Billed as an effort to combat the opioid crisis, a new Florida law requires physicians and other healthcare practitioners to endorse pseudoscience and give patients misleading information about non-opioid alternatives.
The Department of Health (DOH) was directed to create a pamphlet on its website “regarding the nonopioid alternatives for the treatment of pain”, including, at a minimum, information on available non-opioid treatments and the advantages and disadvantages of using them. The physician must provide patients with this pamphlet before prescribing/ordering/administering opioids.
It lists cold and heat, exercise, OTC meds, physical and occupational therapy, and behavioral interventions, among others, as treatment options. Unfortunately, the pamphlet’s recommendations also includes chiropractic, acupuncture, and massage therapy.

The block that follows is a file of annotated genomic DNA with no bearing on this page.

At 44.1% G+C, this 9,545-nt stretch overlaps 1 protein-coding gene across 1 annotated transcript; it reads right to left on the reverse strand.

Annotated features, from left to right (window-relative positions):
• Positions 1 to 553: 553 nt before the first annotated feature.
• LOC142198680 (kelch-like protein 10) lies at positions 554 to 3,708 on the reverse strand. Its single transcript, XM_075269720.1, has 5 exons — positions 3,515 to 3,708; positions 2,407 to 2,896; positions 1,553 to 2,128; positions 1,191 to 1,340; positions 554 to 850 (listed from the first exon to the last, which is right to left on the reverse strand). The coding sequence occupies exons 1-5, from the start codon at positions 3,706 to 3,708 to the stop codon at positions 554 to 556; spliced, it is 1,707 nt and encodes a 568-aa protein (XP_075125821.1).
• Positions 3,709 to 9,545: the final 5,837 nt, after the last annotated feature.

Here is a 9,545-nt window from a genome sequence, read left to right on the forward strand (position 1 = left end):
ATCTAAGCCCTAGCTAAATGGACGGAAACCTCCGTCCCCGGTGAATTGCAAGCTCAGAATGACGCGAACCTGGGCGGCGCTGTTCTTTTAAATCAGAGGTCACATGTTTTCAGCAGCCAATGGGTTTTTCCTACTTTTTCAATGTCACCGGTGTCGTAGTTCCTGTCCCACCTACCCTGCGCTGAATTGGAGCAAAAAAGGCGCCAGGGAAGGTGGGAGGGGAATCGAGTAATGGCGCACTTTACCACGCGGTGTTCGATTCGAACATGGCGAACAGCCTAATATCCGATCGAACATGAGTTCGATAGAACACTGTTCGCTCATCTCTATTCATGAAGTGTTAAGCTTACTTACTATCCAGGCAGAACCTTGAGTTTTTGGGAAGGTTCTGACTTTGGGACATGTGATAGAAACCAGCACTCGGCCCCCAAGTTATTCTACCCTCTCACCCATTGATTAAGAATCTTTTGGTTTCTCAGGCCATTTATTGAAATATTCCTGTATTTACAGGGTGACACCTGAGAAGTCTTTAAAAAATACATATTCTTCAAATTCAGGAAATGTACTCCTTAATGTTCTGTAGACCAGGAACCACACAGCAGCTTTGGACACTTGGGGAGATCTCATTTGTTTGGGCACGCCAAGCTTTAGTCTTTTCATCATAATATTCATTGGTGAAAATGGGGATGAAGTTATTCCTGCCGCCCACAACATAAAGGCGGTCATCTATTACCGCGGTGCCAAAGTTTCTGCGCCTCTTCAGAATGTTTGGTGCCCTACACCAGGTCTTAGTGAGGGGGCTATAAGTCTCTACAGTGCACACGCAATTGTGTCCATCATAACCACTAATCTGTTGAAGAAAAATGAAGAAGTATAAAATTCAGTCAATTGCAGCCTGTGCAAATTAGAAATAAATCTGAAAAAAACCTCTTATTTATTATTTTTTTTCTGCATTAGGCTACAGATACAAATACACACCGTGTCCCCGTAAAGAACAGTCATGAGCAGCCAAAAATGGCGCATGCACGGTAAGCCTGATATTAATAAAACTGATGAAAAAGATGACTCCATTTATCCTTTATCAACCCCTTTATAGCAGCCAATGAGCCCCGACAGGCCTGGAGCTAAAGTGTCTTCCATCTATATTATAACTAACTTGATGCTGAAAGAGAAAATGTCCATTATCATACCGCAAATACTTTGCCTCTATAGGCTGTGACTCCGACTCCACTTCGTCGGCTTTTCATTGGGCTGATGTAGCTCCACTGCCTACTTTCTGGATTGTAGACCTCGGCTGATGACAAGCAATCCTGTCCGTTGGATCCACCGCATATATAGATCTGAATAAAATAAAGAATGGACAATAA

I’ll leave to others a discussion of whether physicians and other prescribers need to be second-guessed by legislators in their attempt at what one critic has described as “opiophobia”. My particular problem with the new law is that, by mandating the distribution of this pamphlet, healthcare providers are forced to essentially endorse treatments with, at best, questionable evidence of safety and effectiveness. At worst, they are forced to endorse pseudoscience administered by Florida-licensed healthcare providers whose practices will subject patients to quack remedies.
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